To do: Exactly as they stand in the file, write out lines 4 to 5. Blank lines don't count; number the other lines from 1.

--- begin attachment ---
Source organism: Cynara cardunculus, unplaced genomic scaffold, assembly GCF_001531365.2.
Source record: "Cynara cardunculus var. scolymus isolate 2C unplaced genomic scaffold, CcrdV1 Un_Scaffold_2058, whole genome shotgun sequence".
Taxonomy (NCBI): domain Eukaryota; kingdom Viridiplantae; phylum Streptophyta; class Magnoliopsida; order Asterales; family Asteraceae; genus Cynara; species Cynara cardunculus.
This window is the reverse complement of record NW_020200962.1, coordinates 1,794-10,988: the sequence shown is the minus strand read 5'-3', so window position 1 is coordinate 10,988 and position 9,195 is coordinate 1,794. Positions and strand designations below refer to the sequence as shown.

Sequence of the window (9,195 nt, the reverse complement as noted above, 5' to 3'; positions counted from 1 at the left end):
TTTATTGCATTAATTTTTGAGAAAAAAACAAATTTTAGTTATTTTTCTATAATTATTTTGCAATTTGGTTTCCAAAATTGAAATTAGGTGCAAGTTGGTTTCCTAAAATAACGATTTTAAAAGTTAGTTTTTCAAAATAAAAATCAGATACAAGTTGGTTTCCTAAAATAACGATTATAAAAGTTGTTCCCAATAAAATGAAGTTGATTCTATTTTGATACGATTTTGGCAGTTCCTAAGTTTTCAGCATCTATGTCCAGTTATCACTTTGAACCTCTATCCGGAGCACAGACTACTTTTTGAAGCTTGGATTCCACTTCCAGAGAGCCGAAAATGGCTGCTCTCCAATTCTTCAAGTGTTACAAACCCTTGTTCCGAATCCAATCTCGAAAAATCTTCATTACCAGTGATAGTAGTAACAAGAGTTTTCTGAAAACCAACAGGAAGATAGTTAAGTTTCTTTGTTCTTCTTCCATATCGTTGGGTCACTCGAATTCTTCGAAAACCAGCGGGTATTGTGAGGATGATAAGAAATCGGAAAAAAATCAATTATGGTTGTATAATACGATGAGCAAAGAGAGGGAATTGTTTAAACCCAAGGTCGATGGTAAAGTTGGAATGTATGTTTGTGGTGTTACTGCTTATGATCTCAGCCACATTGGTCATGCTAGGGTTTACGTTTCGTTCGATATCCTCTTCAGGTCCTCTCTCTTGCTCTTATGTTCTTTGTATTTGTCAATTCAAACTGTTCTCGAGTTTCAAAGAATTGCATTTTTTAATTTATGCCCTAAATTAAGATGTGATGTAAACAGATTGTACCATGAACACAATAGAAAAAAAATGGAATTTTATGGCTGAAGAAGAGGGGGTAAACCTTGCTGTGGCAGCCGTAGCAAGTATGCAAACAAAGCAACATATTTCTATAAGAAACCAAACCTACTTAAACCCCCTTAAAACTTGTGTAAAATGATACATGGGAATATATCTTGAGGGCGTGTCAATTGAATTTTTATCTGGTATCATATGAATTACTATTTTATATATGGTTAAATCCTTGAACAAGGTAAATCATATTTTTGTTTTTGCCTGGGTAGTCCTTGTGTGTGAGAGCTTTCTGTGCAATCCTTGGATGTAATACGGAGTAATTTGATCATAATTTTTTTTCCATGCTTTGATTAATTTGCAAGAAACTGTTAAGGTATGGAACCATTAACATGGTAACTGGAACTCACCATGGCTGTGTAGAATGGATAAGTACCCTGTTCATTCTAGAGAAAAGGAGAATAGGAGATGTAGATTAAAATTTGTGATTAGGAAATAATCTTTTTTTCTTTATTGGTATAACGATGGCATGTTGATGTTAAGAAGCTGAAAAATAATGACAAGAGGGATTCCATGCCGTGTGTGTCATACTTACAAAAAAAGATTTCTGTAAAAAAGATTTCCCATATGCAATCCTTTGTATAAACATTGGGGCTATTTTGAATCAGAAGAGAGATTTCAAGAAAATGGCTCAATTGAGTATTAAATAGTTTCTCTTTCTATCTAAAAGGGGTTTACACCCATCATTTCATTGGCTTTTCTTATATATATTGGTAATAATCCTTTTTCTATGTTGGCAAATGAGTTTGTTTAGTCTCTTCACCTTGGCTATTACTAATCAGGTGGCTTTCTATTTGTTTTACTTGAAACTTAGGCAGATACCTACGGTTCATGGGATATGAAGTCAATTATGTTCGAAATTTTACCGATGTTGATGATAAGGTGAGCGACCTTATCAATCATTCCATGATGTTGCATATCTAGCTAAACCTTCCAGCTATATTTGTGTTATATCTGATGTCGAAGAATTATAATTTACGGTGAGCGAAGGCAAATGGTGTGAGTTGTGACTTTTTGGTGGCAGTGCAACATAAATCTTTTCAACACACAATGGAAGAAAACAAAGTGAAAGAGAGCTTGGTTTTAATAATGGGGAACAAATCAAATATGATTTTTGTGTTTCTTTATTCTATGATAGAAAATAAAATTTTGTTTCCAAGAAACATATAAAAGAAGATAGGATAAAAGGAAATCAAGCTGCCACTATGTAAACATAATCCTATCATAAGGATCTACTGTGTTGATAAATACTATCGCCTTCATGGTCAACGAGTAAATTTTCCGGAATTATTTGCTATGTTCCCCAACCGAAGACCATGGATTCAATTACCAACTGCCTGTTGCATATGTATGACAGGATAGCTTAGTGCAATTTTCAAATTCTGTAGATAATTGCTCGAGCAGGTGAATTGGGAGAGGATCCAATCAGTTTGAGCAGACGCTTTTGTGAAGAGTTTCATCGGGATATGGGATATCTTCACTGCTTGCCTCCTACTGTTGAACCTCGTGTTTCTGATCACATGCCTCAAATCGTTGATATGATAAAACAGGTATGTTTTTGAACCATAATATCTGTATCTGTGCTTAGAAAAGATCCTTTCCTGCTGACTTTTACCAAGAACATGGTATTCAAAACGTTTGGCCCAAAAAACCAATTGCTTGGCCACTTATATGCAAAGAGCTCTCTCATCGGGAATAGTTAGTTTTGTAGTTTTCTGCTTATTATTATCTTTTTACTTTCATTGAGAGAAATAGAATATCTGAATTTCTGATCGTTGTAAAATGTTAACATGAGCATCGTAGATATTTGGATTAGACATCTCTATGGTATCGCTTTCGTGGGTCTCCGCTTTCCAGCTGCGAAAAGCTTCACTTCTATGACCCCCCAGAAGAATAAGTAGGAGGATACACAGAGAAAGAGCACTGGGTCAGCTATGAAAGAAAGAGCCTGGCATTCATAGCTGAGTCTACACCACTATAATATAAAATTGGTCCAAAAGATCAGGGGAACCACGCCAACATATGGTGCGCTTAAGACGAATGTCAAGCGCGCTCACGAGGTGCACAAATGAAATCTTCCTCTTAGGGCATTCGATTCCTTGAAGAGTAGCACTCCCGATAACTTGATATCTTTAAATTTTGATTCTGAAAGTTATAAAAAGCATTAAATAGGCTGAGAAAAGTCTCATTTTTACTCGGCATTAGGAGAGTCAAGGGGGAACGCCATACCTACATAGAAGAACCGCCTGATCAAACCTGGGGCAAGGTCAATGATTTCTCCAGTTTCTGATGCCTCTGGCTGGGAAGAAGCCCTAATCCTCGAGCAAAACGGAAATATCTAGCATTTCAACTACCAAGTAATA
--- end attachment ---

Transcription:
This window is the reverse complement of record NW_020200962.1, coordinates 1,794-10,988: the sequence shown is the minus strand read 5'-3', so window position 1 is coordinate 10,988 and position 9,195 is coordinate 1,794. Positions and strand designations below refer to the sequence as shown.

Sequence of the window (9,195 nt, the reverse complement as noted above, 5' to 3'; positions counted from 1 at the left end):